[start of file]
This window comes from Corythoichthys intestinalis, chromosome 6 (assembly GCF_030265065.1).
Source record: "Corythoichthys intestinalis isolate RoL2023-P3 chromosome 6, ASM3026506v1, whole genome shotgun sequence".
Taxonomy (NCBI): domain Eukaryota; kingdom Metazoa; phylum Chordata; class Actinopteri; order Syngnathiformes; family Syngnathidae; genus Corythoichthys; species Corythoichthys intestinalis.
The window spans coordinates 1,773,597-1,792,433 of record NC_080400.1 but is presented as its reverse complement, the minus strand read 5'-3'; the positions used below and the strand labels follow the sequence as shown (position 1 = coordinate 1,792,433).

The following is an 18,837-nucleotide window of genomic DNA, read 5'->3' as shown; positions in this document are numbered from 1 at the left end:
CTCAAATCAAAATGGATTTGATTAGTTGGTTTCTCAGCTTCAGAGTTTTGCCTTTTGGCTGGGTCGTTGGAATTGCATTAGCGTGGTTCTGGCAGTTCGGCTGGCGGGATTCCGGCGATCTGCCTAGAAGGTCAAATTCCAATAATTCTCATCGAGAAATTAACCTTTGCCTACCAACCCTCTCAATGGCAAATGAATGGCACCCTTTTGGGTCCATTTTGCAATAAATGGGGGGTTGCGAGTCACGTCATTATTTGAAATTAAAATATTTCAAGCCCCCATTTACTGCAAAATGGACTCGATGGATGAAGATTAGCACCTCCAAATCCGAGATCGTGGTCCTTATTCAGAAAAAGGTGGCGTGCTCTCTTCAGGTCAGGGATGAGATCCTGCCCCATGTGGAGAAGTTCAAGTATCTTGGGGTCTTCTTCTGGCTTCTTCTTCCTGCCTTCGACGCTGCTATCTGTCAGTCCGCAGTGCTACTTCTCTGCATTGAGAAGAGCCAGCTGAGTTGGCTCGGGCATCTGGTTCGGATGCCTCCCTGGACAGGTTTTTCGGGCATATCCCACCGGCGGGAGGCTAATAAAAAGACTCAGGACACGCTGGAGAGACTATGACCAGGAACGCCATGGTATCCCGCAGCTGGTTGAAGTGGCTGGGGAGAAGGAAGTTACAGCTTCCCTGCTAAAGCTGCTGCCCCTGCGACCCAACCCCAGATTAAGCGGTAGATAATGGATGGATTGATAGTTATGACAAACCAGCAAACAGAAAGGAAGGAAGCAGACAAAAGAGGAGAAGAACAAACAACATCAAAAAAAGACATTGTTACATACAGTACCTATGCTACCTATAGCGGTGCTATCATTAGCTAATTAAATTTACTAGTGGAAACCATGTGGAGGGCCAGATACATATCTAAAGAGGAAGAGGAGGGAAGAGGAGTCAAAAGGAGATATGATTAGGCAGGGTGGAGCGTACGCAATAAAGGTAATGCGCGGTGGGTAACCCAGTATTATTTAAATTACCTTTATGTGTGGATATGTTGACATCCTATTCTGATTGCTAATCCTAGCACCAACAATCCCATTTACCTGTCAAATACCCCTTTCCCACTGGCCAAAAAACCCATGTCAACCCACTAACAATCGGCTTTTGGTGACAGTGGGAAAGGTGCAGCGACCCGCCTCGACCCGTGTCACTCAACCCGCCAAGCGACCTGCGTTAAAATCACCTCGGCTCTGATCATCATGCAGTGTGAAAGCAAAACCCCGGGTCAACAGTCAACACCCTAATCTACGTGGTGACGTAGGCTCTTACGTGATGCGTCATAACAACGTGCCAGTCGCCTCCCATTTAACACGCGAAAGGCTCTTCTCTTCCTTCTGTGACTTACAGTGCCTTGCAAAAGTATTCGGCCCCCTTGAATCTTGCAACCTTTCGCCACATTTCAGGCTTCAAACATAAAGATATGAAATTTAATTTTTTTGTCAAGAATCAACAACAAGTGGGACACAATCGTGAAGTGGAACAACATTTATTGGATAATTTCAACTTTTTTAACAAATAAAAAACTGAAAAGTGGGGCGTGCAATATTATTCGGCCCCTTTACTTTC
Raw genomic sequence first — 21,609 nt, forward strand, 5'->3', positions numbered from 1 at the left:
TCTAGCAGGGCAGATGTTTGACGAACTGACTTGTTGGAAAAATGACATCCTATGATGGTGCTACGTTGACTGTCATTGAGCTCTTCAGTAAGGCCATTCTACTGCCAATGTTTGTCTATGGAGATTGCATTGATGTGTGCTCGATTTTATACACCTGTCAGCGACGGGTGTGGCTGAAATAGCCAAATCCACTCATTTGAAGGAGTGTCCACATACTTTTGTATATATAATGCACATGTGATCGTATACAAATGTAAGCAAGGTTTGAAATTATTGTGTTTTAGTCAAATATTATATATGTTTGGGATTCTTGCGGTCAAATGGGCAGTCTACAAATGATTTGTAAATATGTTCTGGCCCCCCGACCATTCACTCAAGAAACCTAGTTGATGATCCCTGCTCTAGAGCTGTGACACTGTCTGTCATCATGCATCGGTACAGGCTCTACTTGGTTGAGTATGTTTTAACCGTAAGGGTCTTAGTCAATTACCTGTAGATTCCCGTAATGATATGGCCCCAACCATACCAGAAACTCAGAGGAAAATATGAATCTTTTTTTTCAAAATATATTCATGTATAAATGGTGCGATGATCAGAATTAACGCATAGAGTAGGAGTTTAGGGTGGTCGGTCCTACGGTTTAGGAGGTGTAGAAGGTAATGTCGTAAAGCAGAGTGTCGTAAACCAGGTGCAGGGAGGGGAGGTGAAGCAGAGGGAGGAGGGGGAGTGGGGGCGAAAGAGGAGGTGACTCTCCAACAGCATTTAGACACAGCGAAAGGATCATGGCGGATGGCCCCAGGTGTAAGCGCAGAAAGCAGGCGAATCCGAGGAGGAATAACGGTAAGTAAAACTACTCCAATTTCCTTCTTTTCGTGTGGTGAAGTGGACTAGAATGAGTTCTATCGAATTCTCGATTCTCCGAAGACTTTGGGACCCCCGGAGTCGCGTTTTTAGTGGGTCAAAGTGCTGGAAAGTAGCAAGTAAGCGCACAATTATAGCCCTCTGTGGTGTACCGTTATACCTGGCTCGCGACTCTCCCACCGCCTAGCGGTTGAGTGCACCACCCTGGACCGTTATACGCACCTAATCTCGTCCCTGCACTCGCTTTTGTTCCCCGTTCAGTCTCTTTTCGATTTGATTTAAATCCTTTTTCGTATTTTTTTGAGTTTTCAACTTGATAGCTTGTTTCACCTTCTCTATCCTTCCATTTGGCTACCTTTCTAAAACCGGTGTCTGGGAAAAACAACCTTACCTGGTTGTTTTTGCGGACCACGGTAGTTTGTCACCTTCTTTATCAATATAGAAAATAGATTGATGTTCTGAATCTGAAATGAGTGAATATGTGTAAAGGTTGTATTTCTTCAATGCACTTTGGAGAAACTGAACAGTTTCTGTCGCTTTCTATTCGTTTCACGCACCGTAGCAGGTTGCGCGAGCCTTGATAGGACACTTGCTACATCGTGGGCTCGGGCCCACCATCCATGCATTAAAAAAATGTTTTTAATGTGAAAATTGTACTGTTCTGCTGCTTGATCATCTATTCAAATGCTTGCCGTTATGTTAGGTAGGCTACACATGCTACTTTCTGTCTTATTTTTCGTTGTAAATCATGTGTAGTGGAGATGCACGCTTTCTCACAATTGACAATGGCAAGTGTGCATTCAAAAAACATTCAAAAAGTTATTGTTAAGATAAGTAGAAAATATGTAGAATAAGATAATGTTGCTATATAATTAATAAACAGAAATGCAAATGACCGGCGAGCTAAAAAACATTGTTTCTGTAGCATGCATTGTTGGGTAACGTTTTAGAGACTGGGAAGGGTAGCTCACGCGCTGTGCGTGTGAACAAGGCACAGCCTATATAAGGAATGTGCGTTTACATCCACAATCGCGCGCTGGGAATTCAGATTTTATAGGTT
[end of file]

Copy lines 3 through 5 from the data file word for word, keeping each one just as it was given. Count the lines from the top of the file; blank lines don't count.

Taxonomy (NCBI): domain Eukaryota; kingdom Metazoa; phylum Chordata; class Actinopteri; order Syngnathiformes; family Syngnathidae; genus Corythoichthys; species Corythoichthys intestinalis.
The window spans coordinates 1,773,597-1,792,433 of record NC_080400.1 but is presented as its reverse complement, the minus strand read 5'-3'; the positions used below and the strand labels follow the sequence as shown (position 1 = coordinate 1,792,433).

The following is an 18,837-nucleotide window of genomic DNA, read 5'->3' as shown; positions in this document are numbered from 1 at the left end: